3. It’s been a tough time these last few months. Since early February my mom has gone from assisted living, to the hospital, to a nursing home short term memory unit, back to assisted living. I know God was looking after her the entire time. The staff at the assisted living is wonderful. I have had peace of mind and I know she’s in good hands. Even so, it’s been hard not being able to visit. I don’t know what she’s feeling or what she’s thinking. Does she even know who I am anymore?? I have “talked” to her briefly a few times and facetimed once, but I don’t think she understands the concept. When and if I can visit, will I be hesitant to visit because of Covid19? I pray every day that God keeps her safe and healthy along with the other residents and staff. That’s all I can do at this point.
    Thank you for your new blog.

    Liked by 1 person

  4. Another angry person. We senior citizens are not disposable and we need to take care of people like me.

    People who live in nursing homes are not disposable as it seems some people seem to think.

    I have heard it’s survival of the fittest. What does that say about how we think of our fellow human beings?

    It makes me both sad and angry.

    Liked by 1 person

  5. Thanks for this post! My daughter works in an assisted living facility here in town and I don’t think enough attention has been given to what these residents and their staff have been going through. People are suffering and dying and yet others are concerned about not being able to hold a party or go to their favorite restaurant. When did everyone get to be so self-centered?!?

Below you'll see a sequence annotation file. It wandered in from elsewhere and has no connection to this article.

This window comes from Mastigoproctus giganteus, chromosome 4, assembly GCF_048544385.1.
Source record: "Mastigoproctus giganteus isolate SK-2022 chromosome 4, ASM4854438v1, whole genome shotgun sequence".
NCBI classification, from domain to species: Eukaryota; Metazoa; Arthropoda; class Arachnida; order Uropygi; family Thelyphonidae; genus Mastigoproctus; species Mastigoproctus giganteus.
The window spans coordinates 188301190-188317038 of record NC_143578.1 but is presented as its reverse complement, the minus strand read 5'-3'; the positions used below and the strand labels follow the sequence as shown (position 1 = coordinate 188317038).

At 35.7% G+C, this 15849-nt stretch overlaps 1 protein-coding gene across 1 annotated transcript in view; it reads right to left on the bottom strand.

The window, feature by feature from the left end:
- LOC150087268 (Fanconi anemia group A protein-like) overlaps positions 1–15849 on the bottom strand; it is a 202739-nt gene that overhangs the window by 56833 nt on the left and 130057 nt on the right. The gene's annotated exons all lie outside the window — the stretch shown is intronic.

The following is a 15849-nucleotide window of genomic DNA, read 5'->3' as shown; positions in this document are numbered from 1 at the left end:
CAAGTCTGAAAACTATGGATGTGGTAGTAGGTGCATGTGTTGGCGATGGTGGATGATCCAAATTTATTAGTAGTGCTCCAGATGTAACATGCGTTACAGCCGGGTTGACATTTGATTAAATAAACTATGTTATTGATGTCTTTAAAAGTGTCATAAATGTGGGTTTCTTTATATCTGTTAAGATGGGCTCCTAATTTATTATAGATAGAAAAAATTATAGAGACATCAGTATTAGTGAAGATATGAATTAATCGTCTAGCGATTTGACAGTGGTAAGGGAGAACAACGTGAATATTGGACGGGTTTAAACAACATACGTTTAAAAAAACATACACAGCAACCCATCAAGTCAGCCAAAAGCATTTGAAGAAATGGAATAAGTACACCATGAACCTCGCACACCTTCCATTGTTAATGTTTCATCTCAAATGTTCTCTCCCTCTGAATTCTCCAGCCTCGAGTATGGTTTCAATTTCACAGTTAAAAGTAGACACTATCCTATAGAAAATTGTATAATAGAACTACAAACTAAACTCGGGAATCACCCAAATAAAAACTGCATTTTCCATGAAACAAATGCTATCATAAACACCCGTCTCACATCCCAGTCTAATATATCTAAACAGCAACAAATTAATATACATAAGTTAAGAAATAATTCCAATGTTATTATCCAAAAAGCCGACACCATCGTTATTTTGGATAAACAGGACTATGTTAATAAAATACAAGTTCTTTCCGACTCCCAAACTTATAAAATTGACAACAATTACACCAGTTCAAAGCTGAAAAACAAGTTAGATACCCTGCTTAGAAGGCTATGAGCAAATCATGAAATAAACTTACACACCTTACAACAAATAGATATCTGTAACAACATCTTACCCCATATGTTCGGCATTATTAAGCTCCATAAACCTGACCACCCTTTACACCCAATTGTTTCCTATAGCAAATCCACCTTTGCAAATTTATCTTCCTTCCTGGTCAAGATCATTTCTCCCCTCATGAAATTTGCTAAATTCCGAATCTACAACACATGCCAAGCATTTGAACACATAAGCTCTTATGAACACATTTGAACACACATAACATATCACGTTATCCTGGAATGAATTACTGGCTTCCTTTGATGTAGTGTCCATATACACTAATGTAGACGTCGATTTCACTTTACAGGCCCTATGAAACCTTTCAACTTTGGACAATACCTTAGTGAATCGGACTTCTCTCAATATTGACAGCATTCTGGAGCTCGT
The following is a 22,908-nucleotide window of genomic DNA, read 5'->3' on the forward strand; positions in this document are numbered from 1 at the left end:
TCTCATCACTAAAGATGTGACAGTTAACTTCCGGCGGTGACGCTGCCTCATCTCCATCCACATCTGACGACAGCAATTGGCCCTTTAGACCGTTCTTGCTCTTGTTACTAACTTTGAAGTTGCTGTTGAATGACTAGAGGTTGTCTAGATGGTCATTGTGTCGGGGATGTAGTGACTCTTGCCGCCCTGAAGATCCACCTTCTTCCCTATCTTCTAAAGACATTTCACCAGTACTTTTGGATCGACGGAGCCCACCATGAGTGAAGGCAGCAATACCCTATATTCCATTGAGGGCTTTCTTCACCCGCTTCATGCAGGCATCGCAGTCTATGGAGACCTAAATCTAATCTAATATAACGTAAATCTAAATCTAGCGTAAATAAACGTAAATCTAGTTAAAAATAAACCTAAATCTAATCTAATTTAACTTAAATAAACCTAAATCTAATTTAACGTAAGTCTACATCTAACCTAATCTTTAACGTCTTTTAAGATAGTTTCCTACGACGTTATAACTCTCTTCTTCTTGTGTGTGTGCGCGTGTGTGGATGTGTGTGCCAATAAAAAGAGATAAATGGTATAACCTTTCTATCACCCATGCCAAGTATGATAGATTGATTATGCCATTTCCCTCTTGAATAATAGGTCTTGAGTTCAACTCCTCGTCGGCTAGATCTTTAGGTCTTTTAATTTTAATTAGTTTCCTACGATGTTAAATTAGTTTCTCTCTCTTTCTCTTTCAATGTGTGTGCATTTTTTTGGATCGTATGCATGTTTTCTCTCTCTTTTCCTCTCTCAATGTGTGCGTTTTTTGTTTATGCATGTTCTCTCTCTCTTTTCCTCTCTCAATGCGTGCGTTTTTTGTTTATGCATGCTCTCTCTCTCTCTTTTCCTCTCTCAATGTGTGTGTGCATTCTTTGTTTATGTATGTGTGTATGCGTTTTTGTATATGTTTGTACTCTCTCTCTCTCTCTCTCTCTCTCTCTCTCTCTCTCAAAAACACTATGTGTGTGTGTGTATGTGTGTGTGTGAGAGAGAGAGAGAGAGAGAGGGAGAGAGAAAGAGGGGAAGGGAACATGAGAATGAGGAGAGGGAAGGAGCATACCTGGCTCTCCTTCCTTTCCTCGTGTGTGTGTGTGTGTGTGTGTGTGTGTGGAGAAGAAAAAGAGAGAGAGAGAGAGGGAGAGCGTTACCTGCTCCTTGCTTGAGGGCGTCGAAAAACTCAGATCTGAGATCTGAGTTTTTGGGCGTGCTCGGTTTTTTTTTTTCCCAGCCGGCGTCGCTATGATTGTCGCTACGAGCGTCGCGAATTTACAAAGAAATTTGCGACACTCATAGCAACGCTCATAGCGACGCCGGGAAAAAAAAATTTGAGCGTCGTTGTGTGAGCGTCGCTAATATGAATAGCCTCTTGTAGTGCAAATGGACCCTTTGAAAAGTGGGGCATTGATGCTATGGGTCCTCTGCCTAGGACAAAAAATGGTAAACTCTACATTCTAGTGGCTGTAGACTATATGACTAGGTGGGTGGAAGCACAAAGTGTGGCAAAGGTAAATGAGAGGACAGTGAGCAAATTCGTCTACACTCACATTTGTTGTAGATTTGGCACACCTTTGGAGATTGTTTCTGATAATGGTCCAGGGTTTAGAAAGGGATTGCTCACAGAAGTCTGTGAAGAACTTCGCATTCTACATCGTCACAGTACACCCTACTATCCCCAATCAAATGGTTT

Liked by 1 person

  6. I’m sorry you are so angry, but assuming there is no care for others seems like your angry has over powered your excellent good judgement. When you are angry about others going about their lives to preserve their own mental health, and yet you plan to go out and shop for yourself seems unfair. I am immune suppressed and I wear a mask when I’m in a situation where distance may not be possible. I assume others who wear a mask also have underlying issues. I make no assumptions about those who do not wear masks. Throughout the process, I’ve worked on my own tendency to judge… I can tell you that life is far better without it. Our world is filled with caring people… you are one of those. Your usual posts have been a lifeline to me as I’ve struggled to be at peace with my mom in memory care… she’ll be 95 next week and we’ll visit with her through her window… because the people who care for her DO care. Praying for you to find some peace and recognition that outward appearances and actions often do not reflect a caring heart. Perhaps the group on the bouncy house had just finished collecting and delivering food to a local food pantry… the truth is, none if us can know someone elses truth unless we are walking in their shoes. Take care.

    On Mon, May 18, 2020, 4:26 AM When Dementia Knocks wrote: